YVES TANGUY (1900-1955)
YVES TANGUY (1900-1955)
YVES TANGUY (1900-1955)
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YVES TANGUY (1900-1955)
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On occasion, Christie's has a direct financial int… Read more Visionary: The Paul G. Allen Collection
YVES TANGUY (1900-1955)

Un grand tableau qui représente un paysage

YVES TANGUY (1900-1955)
Un grand tableau qui représente un paysage
signed and dated ‘YVES TANGUY 27’ (lower right)
oil and grattage on canvas
45 3/4 x 35 1/8 in. (116.1 x 89.3 cm.)
Painted in 1927
Galerie Surréaliste, Paris (acquired from the artist, 1927).
Ambassador and Mrs. Henri Hoppenot, Saïgon (by 1927, until 1957).
Mr. and Mrs. William P. Mazer, New York (by 1963).
Private collection, Tokyo (by 1982); sale, Christie’s, New York, 7 November 1995, lot 41.
Anon. sale, Christie's, London, 8 December 1999, lot 61 (world auction record for the artist at the time of sale).
Acquired at the above sale by the late owner.
Transition, September 1927, no. 6, p. 113 (illustrated).
A. Breton, Le surréalisme et la peinture, Paris, 1928 (illustrated, pl. 69).
M. Jean, “Tanguy in the Good Old Days” in Art News, September 1955, vol. 54, no. 5, pp. 30-31 (illustrated in color, p. 31).
P. Matisse, Yves Tanguy: Un recueil de ses oeuvres, Paris, 1963, p. 58, no. 63 (illustrated, p. 59).
W. Rubin, Dada and Surrealist Art, New York, 1969, p. 197 (illustrated in color, pl. XXVII).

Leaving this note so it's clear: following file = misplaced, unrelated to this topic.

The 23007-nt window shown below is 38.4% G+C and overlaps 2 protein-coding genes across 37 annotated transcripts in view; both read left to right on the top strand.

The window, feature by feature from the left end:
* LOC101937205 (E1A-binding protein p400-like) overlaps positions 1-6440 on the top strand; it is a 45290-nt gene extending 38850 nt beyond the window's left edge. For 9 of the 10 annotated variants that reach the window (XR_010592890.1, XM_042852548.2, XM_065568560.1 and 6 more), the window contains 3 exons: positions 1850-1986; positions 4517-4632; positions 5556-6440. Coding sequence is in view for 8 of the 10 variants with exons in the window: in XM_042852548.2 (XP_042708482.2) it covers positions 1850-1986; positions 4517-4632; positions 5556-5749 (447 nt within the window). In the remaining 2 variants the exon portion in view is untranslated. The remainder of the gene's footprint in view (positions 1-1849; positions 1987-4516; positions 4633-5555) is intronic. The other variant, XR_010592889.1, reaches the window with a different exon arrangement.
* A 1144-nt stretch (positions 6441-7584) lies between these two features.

P. Waldberg, Yves Tanguy, Brussels, 1977, p. 75 (illustrated).
S. Korb, M. Wilcox and A. Wilkie, eds., Christie's Review 1999-2000, London, 2000, p. 271 (illustrated in color).
K. von Maur, “Yves Tanguy or ‘The Certainty of the Never-Seen’” in Yves Tanguy and Surrealism, exh. cat., Staatsgalerie, Stuttgart, 2000, p. 123 (illustrated in color, fig. 95).
Paris, Galerie Surréaliste, Yves Tanguy et objets d'Amérique, May-June 1927, no. 17.
New York, The Museum of Modern Art, Yves Tanguy, June-October 1955 (illustrated in color, p. 31).
New York, The Museum of Modern Art; Los Angeles Museum of Art and The Art Institute of Chicago, Dada, Surrealism and their Heritage, March-December 1968, p. 242, no. 310 (illustrated, p. 102, fig. 138).
New York, Acquavella Galleries, Inc., Yves Tanguy, November-December 1974, no. 5 (illustrated in color).
Paris, Musée national d’art moderne, Centre Georges Pompidou and Baden-Baden, Staatliche Kunsthalle, Yves Tanguy rétrospective, June 1982-January 1983, p. 86, no. 30 and 21, respectively (illustrated in color, p. 30).
New York, The Solomon R. Guggenheim Museum, Yves Tanguy: A Retrospective, January-February 1983, p. 17, no. 30 (illustrated in color on the cover).
Oregon, Portland Art Museum; Washington, D.C., The Phillips Collection; Minneapolis Institute of Arts; New Orleans Museum of Art and Seattle Art Museum, Seeing Nature: Landscape Masterworks from the Paul G. Allen Family Collection, October 2015-May 2017, pp. 30 and 116 (illustrated in color, p. 117).
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Brought to you by

Max Carter
Max Carter Vice Chairman, 20th and 21st Century Art, Americas

Lot Essay